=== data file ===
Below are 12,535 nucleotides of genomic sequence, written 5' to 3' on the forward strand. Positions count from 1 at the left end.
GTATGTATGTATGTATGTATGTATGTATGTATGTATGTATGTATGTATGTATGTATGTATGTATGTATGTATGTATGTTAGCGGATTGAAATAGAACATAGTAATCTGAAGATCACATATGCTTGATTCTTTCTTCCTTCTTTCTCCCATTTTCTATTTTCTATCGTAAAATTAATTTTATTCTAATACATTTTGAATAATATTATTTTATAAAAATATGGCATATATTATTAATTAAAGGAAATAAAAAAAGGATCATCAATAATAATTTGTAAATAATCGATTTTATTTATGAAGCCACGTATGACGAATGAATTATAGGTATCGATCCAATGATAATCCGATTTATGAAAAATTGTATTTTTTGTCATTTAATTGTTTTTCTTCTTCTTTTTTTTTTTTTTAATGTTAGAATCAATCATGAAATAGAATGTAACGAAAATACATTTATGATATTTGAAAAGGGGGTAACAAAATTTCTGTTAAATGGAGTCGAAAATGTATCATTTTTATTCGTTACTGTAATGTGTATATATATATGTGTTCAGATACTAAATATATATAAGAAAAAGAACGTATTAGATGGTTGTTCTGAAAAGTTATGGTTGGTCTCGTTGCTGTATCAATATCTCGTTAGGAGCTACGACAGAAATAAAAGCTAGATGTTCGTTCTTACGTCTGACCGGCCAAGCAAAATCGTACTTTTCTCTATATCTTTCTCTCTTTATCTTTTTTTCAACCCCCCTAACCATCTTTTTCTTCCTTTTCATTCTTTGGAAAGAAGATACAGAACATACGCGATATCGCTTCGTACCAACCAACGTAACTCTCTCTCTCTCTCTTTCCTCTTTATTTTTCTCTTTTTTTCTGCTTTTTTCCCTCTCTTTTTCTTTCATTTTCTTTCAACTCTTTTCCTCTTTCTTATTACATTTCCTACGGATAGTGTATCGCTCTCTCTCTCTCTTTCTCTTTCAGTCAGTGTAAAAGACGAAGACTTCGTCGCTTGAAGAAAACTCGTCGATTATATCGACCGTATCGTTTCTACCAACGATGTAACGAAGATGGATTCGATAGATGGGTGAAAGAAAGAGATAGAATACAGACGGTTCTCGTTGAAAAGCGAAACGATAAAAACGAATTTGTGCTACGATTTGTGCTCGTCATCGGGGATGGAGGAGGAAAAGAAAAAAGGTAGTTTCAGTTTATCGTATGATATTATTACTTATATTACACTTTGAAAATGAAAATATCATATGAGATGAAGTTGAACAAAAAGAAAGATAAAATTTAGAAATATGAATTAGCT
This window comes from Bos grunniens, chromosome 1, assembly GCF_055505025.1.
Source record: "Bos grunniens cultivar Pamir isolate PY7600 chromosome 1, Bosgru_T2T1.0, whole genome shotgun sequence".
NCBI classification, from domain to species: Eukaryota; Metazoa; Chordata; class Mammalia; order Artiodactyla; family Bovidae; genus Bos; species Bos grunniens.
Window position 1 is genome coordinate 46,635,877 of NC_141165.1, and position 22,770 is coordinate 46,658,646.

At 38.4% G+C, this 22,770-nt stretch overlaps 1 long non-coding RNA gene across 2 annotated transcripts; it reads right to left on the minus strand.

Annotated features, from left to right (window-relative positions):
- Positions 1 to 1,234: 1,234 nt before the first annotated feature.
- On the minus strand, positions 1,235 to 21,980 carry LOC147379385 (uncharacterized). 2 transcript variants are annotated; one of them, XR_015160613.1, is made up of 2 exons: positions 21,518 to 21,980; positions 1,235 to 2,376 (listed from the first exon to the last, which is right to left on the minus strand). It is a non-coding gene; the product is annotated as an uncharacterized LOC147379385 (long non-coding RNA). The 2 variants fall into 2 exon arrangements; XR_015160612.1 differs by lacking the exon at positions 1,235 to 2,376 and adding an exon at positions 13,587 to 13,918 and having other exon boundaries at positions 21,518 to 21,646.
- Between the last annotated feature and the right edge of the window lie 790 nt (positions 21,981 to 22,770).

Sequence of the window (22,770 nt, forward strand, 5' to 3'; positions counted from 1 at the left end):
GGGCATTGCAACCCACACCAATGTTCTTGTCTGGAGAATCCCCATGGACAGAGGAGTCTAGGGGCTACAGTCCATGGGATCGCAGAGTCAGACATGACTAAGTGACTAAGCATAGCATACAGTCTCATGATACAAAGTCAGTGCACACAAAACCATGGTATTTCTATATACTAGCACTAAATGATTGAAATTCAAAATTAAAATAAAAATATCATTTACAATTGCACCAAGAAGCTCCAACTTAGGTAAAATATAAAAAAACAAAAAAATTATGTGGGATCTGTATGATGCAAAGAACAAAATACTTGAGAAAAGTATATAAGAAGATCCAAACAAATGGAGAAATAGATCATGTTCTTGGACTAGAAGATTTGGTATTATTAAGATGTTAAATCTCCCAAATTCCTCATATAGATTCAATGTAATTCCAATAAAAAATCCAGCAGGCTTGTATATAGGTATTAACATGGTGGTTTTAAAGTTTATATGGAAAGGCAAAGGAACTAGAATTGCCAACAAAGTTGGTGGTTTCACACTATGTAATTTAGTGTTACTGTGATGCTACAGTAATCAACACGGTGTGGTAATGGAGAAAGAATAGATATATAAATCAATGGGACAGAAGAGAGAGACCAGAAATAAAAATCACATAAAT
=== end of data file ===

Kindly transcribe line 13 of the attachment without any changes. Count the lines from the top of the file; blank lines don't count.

GGGCATTGCAACCCACACCAATGTTCTTGTCTGGAGAATCCCCATGGACAGAGGAGTCTAGGGGCTACAGTCCATGGGATCGCAGAGTCAGACATGACTAAGTGACTAAGCATAGCATACAGTCTCATGATACAAAGTCAGTGCACACAAAACCATGGTATTTCTATATACTAGCACTAAATGATTGAAATTCAAAATTAAAATAAAAATATCATTTACAATTGCACCAAGAAGCTCCAACTTAGGTAAAATATAAAAAAACAAAAAAATTATGTGGGATCTGTATGATGCAAAGAACAAAATACTTGAGAAAAGTATATAAGAAGATCCAAACAAATGGAGAAATAGATCATGTTCTTGGACTAGAAGATTTGGTATTATTAAGATGTTAAATCTCCCAAATTCCTCATATAGATTCAATGTAATTCCAATAAAAAATCCAGCAGGCTTGTATATAGGTATTAACATGGTGGTTTTAAAGTTTATATGGAAAGGCAAAGGAACTAGAATTGCCAACAAAGTTGGTGGTTTCACACTATGTAATTTAGTGTTACTGTGATGCTACAGTAATCAACACGGTGTGGTAATGGAGAAAGAATAGATATATAAATCAATGGGACAGAAGAGAGAGACCAGAAATAAAAATCACATAAAT